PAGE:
As mayoral candidates battled over the Vision for Toronto downtown this week, to much less fanfare, the Vision for Toronto Neighbourhoods panel took place in Thorncliffe Park. Whether due to the rain or difficulty locating the meeting, just a dozen people came out, a point that did not escape cyclist Yvonne Bambrick.
“So we’re going to have a meeting about cycling in Ward 26. So, people come out like this – hopefully it’s not raining and twice as many people come,” she said with a laugh.
iVote Toronto along with Food Forward hosted the event at the small Thorncliffe Neighbourhood Youth Centre. Unlike the major candidates’ debates, this community event encouraged residents to initiate change rather than wait for a new mayor.
iVote Toronto initiatives include a campaign to extent voting to permanent, non-citizen residents. The coalition partners with other groups to promote and support community involvement. The Toronto Cyclists Union, a cycling advocacy organization, is one of those partners and Yvonne Bambrick, director of communication spoke about beginning a ward advocacy group for cyclists.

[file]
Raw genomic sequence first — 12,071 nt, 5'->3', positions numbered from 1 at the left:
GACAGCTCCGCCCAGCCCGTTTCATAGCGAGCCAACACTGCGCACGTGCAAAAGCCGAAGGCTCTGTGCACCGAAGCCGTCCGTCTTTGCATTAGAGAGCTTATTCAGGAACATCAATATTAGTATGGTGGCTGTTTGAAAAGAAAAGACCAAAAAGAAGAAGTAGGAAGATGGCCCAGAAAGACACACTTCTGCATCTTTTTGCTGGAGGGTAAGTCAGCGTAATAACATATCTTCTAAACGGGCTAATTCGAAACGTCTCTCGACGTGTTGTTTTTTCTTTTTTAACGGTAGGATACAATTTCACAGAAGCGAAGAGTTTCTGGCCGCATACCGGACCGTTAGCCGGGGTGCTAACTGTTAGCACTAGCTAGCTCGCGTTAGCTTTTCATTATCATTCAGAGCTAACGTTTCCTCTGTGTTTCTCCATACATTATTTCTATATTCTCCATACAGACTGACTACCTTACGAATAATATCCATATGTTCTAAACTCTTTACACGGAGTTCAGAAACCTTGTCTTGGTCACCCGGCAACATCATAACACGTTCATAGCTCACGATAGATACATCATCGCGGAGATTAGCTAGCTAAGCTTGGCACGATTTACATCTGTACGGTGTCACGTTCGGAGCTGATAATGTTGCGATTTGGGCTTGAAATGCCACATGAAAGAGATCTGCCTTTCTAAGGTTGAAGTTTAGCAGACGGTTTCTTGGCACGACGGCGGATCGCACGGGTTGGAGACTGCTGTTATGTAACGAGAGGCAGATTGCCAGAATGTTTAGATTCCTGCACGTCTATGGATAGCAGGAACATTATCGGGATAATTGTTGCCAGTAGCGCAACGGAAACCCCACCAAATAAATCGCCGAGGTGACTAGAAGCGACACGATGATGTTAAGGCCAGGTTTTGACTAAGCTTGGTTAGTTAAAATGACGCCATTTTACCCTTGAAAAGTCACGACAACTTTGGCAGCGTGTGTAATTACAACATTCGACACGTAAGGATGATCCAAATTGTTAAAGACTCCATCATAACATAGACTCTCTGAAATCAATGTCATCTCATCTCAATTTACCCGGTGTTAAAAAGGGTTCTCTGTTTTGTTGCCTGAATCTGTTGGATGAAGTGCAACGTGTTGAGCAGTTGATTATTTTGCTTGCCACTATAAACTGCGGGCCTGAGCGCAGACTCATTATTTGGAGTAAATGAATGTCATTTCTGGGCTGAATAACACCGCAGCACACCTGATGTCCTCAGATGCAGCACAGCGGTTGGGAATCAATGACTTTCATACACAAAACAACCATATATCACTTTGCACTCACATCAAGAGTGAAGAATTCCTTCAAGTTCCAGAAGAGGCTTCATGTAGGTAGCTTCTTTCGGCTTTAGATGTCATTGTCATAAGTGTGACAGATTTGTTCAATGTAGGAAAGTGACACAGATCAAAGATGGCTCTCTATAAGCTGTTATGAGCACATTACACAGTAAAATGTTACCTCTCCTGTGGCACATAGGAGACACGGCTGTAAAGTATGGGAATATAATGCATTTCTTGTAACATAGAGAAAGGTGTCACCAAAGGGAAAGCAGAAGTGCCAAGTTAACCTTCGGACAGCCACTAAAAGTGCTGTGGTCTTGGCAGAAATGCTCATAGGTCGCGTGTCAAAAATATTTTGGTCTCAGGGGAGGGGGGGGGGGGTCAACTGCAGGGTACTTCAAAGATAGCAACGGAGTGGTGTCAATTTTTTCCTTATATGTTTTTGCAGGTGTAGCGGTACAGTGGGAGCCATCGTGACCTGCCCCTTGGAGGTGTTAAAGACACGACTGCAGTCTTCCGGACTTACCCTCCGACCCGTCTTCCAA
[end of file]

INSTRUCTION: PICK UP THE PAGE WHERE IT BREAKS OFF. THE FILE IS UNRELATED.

“You start to talk about (things like), ‘Hey well I ride in this area and I’ve noticed this could work a lot better if there was a bike lane that took me from here to there.’ The idea being you start to talk about how you can improve your neighbourhood for cycling.”
Each panelist encouraged political engagement at the municipal level. Posters and pamphlets decorated the room as a reminder to vote on Oct. 25. As a part of the mayoral campaign, candidates have debated over the option of privatizing public utilities.
Roberto Garcia, community power services project co-ordinator for Ontario Sustainable Energy Association addressed the proposal of selling Toronto Hydro.
“So that’s why we talk about community power projects, where people, who may not have a suitable roof at home, can invest in the community centre’s rooftop or the nearby church’s rooftop. But a lot of this is much harder if we privatize a public utility,” he went on to say. “Toronto Hydro is there to facilitate our community power projects and our individual home-owner solar projects.”
The small audience posed numerous questions. One in particular that gave panelists pause for thought, was a request for a mayoral endorsement. Attendees nodded in encouragement for a response. Bambrick offered the Toronto Cyclists Union website as one that endorses candidates based on cycling issues and offered the following advice.
“I mean look at the people we’re recommending in your ward and then look more deeply at what else they have on their sites,” she continued. “You can always … pick up the phone and call their office … Usually they want to call you back because if you’re a voter they want your vote.”